41 of 49 people found the following review helpful
This rambling sexual history of a dysfunctional clan of Dubliners falls squarely in the mediocre category,
This review is from: The Gathering (Paperback)
I was always unwilling to align myself with the `Booker bashers' for I was convinced that the much-debated literary prize surely attracted the most accomplished fictional works currently being penned in English. I was right, of course, but having now read 13 winners and a number of short- and long-listed works I can only conclude that, as in all other spheres of human endeavour, mediocrity dominates and brilliance shines inevitably but rarely. For me, Anne Enright's rambling sexual history of a dysfunctional clan of Dubliners falls squarely in the mediocre category.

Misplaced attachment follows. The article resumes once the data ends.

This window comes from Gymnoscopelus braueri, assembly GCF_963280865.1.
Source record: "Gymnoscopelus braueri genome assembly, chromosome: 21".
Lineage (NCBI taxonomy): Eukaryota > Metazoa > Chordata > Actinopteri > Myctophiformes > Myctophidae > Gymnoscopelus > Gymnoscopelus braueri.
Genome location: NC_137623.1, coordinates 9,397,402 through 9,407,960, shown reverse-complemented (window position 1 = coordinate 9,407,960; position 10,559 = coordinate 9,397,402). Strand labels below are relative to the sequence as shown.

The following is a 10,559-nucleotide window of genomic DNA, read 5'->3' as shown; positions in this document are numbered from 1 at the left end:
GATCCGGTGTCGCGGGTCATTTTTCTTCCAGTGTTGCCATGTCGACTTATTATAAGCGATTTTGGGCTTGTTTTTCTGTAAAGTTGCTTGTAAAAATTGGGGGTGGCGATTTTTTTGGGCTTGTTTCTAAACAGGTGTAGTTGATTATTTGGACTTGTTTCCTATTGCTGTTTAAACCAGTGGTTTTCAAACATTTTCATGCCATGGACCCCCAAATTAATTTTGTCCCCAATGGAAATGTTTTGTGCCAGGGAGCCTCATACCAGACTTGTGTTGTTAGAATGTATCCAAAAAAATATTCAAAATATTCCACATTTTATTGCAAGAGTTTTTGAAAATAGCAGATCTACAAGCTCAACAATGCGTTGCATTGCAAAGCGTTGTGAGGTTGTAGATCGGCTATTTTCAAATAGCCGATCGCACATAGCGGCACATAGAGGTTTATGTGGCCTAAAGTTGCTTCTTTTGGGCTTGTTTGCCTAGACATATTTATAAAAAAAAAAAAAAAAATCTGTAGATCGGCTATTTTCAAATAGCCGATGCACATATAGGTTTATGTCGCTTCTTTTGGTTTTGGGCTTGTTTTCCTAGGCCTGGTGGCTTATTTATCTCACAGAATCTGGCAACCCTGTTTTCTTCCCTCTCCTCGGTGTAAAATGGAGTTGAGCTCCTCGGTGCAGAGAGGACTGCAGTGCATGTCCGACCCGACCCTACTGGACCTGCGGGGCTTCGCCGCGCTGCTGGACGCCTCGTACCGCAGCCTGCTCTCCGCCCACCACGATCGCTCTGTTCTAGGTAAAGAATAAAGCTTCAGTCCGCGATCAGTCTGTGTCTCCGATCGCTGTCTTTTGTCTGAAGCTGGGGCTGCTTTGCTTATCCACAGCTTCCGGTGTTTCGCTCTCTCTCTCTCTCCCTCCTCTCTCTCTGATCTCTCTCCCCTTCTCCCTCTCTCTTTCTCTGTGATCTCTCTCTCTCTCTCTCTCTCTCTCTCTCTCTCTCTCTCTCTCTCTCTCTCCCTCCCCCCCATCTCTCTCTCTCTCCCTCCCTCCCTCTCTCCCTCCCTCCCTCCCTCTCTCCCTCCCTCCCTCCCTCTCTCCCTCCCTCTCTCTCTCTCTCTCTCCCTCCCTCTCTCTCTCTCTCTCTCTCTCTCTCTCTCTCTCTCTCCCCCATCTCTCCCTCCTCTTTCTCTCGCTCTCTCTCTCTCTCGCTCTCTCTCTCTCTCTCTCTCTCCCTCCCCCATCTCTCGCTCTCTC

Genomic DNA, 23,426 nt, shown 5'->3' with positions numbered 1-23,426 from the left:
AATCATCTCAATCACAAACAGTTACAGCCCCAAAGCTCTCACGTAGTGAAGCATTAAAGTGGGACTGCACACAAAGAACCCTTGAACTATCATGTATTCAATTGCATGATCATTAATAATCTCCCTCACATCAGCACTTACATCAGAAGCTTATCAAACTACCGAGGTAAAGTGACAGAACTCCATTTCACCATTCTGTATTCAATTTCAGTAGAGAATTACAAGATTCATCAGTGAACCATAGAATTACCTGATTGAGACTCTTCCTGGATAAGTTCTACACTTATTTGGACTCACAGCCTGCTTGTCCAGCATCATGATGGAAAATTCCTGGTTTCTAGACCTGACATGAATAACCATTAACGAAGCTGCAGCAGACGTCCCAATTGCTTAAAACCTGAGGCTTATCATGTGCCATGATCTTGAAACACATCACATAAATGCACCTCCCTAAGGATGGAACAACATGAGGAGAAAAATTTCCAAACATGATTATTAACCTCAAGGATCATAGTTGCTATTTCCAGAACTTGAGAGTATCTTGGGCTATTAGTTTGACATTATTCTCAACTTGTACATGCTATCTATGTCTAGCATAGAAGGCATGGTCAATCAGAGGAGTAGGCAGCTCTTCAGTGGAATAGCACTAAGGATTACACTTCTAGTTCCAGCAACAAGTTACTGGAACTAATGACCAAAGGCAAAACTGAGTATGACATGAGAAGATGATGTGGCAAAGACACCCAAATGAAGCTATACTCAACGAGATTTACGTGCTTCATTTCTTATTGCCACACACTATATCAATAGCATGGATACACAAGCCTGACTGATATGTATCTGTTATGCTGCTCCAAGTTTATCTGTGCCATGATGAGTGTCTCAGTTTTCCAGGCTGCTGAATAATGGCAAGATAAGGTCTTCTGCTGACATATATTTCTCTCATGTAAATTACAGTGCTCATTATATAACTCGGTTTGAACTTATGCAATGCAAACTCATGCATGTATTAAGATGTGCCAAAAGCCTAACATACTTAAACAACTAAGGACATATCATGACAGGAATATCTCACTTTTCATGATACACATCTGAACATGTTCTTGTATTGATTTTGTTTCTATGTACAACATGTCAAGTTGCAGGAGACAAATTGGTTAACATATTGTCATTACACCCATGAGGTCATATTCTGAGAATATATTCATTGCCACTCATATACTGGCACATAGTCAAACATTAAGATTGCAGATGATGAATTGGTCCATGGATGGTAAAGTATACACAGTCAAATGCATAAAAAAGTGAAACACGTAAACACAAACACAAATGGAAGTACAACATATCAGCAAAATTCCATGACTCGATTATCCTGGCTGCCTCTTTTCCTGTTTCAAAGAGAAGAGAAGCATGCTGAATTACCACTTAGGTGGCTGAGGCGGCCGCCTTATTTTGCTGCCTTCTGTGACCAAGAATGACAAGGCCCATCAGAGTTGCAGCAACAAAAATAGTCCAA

At the funeral of alcoholic Liam Hegarty who has drowned off the coast of Brighton, his sister Veronica probes the past for clues as to what really set in motion her brother's decline and demise. Equipped with a memory as dysfunctional as her family she uncovers (fantasises?) sordid goings on in previous generations and, despite the fact that her grandmother was a whore and some of the others possess the morality of garden frogs, the `revelation' when it arrives hardly seems an event likely to traumatise one of the Hegarty clan. Seesawing back and forth in time and between reality and fantasy, and replete with gratuitous and almost slapstick sexual descriptions, irritating single word sentences and single sentence paragraphs, the narrative becomes pretty confusing and none too interesting. Frankly, none of the characters are thinking human beings. As we learn more about their genitalia than their emotions (not surprising as that seems to be where their brains reside), it is difficult to care much about what happens and to whom (and nothing much does happen). It is not that The Gathering is a bad book, more that in the end it does not amount to much.